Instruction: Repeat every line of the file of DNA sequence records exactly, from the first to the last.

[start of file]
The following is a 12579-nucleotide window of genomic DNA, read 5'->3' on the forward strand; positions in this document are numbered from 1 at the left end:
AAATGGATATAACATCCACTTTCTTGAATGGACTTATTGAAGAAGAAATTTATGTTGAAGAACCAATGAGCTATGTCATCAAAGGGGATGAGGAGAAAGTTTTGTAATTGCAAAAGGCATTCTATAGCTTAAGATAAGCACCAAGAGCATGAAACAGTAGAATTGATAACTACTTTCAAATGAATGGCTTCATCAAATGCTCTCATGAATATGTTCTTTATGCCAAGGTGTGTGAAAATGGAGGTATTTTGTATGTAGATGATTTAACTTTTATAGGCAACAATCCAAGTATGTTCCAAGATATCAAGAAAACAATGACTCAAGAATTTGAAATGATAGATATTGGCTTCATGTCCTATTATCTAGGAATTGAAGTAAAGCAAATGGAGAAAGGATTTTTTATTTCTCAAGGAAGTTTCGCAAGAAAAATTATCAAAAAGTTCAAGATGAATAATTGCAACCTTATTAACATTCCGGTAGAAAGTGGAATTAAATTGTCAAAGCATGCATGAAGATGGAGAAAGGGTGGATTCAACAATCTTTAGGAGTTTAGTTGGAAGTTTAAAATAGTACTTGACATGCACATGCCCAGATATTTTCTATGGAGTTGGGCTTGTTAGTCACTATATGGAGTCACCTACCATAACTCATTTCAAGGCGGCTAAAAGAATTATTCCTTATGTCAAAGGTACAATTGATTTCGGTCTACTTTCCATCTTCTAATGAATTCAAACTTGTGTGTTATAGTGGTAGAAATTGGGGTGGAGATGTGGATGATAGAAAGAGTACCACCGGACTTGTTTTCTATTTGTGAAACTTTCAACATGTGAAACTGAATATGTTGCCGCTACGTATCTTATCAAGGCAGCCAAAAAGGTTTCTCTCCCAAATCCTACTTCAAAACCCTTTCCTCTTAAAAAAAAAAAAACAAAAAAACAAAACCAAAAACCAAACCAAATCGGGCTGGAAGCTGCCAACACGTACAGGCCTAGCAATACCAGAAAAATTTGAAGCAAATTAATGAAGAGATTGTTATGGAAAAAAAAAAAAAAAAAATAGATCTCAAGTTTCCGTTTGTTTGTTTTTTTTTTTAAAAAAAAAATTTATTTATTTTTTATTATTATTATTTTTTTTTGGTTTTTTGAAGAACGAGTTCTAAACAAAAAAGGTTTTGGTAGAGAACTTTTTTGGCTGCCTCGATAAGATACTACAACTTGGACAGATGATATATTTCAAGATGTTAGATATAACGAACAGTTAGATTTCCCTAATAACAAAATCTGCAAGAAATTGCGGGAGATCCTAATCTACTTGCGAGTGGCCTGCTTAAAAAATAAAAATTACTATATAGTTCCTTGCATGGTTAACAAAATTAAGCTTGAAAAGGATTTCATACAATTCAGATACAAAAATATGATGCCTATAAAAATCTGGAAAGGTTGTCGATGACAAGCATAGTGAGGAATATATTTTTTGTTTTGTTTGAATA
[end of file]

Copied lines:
The following is a 12579-nucleotide window of genomic DNA, read 5'->3' on the forward strand; positions in this document are numbered from 1 at the left end:
AAATGGATATAACATCCACTTTCTTGAATGGACTTATTGAAGAAGAAATTTATGTTGAAGAACCAATGAGCTATGTCATCAAAGGGGATGAGGAGAAAGTTTTGTAATTGCAAAAGGCATTCTATAGCTTAAGATAAGCACCAAGAGCATGAAACAGTAGAATTGATAACTACTTTCAAATGAATGGCTTCATCAAATGCTCTCATGAATATGTTCTTTATGCCAAGGTGTGTGAAAATGGAGGTATTTTGTATGTAGATGATTTAACTTTTATAGGCAACAATCCAAGTATGTTCCAAGATATCAAGAAAACAATGACTCAAGAATTTGAAATGATAGATATTGGCTTCATGTCCTATTATCTAGGAATTGAAGTAAAGCAAATGGAGAAAGGATTTTTTATTTCTCAAGGAAGTTTCGCAAGAAAAATTATCAAAAAGTTCAAGATGAATAATTGCAACCTTATTAACATTCCGGTAGAAAGTGGAATTAAATTGTCAAAGCATGCATGAAGATGGAGAAAGGGTGGATTCAACAATCTTTAGGAGTTTAGTTGGAAGTTTAAAATAGTACTTGACATGCACATGCCCAGATATTTTCTATGGAGTTGGGCTTGTTAGTCACTATATGGAGTCACCTACCATAACTCATTTCAAGGCGGCTAAAAGAATTATTCCTTATGTCAAAGGTACAATTGATTTCGGTCTACTTTCCATCTTCTAATGAATTCAAACTTGTGTGTTATAGTGGTAGAAATTGGGGTGGAGATGTGGATGATAGAAAGAGTACCACCGGACTTGTTTTCTATTTGTGAAACTTTCAACATGTGAAACTGAATATGTTGCCGCTACGTATCTTATCAAGGCAGCCAAAAAGGTTTCTCTCCCAAATCCTACTTCAAAACCCTTTCCTCTTAAAAAAAAAAAAACAAAAAAACAAAACCAAAAACCAAACCAAATCGGGCTGGAAGCTGCCAACACGTACAGGCCTAGCAATACCAGAAAAATTTGAAGCAAATTAATGAAGAGATTGTTATGGAAAAAAAAAAAAAAAAAATAGATCTCAAGTTTCCGTTTGTTTGTTTTTTTTTTTAAAAAAAAAATTTATTTATTTTTTATTATTATTATTTTTTTTTGGTTTTTTGAAGAACGAGTTCTAAACAAAAAAGGTTTTGGTAGAGAACTTTTTTGGCTGCCTCGATAAGATACTACAACTTGGACAGATGATATATTTCAAGATGTTAGATATAACGAACAGTTAGATTTCCCTAATAACAAAATCTGCAAGAAATTGCGGGAGATCCTAATCTACTTGCGAGTGGCCTGCTTAAAAAATAAAAATTACTATATAGTTCCTTGCATGGTTAACAAAATTAAGCTTGAAAAGGATTTCATACAATTCAGATACAAAAATATGATGCCTATAAAAATCTGGAAAGGTTGTCGATGACAAGCATAGTGAGGAATATATTTTTTGTTTTGTTTGAATA